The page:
January 28, 2013

Attribution Beyond Catalogs

Yesterday, I outlined the methodology I use to perform catalog attribution (click here please).  The article got good numbers, and generated questions.  This is the theme of the most commonly asked question.

Question:  You only care about catalogs.  We live in an omnichannel world.  How do I account for paid search, you moron?

Paid Search is the most complicated case, simply because we have to also ascertain the click-through rate within catalog / email driven searches.

First, we need to have both catalog and email holdout test results available.  You have email holdout test results available, right?  Right?  Because if you're going to do attribution work, you're going to apply real science, not just hokum-based guesses used by other practitioners.  Promise me that you have catalog and email holdout results.  If not, don't go further, you're just guessing, and that's really dangerous.

Here are the results from a sample catalog holdout test.



And here are the results from a sample email holdout test.



We only need a few additional pieces of information to identify the profitability of paid search.

First, in the catalog test, we learn that 50% of paid search demand is catalog-driven.  In other words, if we took catalog marketing away, 50% of paid search demand disappears.  Therefore, half of paid search demand is immediately allocated to catalog marketing.

Second, in the email test, we learn that 10% of paid search demand is email-driven.  In other words, if we took email marketing away, 10% of paid search demand disappears.  Therefore, 10% of paid search demand is immediately allocated to email marketing.

Let's say that our paid search program possesses the following metrics.
  • Total Budget = $1,000,000.
  • Total Clicks = 2,000,000.
  • Conversion Rate = 2%.
  • Average Order Value = $100.
  • Total Demand = $4,000,000.
  • Flow-Through Rate to Profit = 40%.
  • Total Profit = $4,000,000 * 0.40 - $1,000,000 = $600,000.
Here's where things get a little bit messy.  You need to know the conversion rate of clicks attributed to catalog marketing, and to email marketing.  Few people possess this knowledge.  Go talk to your analytical gurus, vendors, or Google Analytics ninjas, and have them derive this number for you.

Let's pretend we know this number.
  • Catalogs and Email Paid Search Conversion Rate = 2.5%.
Ok, we're making progress now.  Let's calculate the conversion rate for non-catalog and non-email clicks.  First, we know that 60% of paid search demand is caused by catalog and email marketing.  So we subtract that out of the equation.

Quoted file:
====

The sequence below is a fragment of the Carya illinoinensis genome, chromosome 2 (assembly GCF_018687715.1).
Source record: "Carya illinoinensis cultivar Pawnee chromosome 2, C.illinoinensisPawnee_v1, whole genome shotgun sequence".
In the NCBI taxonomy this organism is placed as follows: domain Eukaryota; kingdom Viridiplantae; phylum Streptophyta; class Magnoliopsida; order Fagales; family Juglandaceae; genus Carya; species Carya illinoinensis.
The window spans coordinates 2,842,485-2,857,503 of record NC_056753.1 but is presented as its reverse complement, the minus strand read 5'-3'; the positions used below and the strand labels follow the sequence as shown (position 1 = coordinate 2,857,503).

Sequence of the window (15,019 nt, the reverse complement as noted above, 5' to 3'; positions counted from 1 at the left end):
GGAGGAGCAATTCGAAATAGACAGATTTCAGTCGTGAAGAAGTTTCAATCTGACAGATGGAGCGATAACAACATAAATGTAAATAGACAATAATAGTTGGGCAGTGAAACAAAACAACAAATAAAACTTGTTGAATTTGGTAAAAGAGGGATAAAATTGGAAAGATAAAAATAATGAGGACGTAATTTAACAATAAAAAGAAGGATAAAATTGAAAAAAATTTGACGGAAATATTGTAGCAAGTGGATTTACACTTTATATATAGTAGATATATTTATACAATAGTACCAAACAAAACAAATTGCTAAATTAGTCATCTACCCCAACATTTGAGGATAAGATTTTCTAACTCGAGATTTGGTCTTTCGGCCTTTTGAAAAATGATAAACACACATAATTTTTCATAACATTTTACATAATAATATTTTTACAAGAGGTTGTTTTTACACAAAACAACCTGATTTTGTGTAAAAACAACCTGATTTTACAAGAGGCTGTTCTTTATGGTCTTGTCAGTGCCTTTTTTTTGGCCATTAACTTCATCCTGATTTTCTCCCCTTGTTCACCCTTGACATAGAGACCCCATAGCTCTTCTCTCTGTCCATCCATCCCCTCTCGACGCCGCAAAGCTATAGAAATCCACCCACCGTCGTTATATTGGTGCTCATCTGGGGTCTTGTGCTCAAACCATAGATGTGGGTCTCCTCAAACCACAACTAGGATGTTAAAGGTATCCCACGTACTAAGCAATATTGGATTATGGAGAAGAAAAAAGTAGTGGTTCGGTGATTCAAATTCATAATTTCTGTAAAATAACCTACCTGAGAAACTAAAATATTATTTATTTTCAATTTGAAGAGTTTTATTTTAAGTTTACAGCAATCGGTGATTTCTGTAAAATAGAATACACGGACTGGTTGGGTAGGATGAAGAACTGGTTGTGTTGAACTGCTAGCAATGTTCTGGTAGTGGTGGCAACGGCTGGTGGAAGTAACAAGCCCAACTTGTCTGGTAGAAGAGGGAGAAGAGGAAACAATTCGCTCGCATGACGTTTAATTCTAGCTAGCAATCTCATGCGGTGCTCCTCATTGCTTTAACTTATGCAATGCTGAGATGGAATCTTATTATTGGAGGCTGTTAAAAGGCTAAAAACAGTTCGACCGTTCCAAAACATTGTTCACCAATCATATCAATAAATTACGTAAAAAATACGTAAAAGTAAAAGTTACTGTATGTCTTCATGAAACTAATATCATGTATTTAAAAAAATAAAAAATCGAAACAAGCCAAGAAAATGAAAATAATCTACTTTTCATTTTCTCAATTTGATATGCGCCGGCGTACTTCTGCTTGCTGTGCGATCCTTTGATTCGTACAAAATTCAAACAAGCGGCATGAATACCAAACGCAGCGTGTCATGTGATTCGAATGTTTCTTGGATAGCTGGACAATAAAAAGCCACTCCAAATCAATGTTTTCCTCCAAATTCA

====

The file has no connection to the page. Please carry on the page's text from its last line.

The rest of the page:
• $4,000,000 * (1 - 0.60) = $1,600,000.
In other words, $2,400,000 paid search demand is catalog and email driven.  We know that the average order value is $100, we know that the conversion rate is 2.5%.  Therefore, we can calculate catalog/email driven clicks:
  • $2,400,000 demand / $100 AOV = 24,000 orders.
  • 24,000 orders / 0.025 = 960,000 clicks.
If 960,000 clicks are catalog/email driven, then 1,040,000 have to be paid search driven.
  • 2,000,000 - 960,000 = 1,040,000.
Let's run the profit and loss statement for catalog/email driven clicks.
  • Total Clicks = 960,000.
  • Total Budget = 960,000 * $0.50 = $480,000.
  • Conversion Rate = 2.5%.
  • Average Order Value = $100.
  • Total Demand = $2,400,000.
  • Flow-Through Rate to Profit = 40%.
  • Total Profit = $2,400,000 * 0.40 - $480,000 = $480,000.
By simple subtraction, we can calculate the impact of paid search, outside of catalog/email.
  • Total Clicks = 1,040,000.
  • Total Budget = 1,040,000 * $0.50 = $520,000.
  • Conversion Rate = (1,600,000 / $100) / 1,040,000 = 1.54%.
  • Average Order Value = $100.
  • Total Demand = $1,600,000.
  • Flow-Through Rate to Profit = 40%.
  • Total Profit = $1,600,000 * 0.40 - $520,000 = $120,000.
There you have it.  You just attributed paid search driven orders to catalog and email marketing, and you know what remains.  What remains is still profitable, though it converts at a much lower rate.

Now, you have yourself a dilly of a pickle here.  It's not terribly easy to identify a customer as a catalog/email driven visitor to Google, then make separate decisions based on that information.

Because of that, some of the attribution talk is nonsense.

Let's pretend that the non-catalog and non-email clicks were unprofitable.  You have to have a working relationship with Google that allows you to tell Google, at the time somebody visits Google, that the visitor is catalog or email driven - and if not catalog/email driven, don't pay for the click.

So if you can do that, then the attribution exercise is actionable.

If not, then the attribution exercise is done for knowledge, but is not actionable.

This process, of course, is repeated for all advertising channels.  Demand/Expense are allocated to catalogs and email marketing, with the remainder allocated to each individual marketing channel.

If the remaining marketing channels are shared, most would just allocate fractionally, based on pre-determined rules.  This, of course, is largely hokum, but there is a market where people are willing to pay for hokum-based research, so be it.

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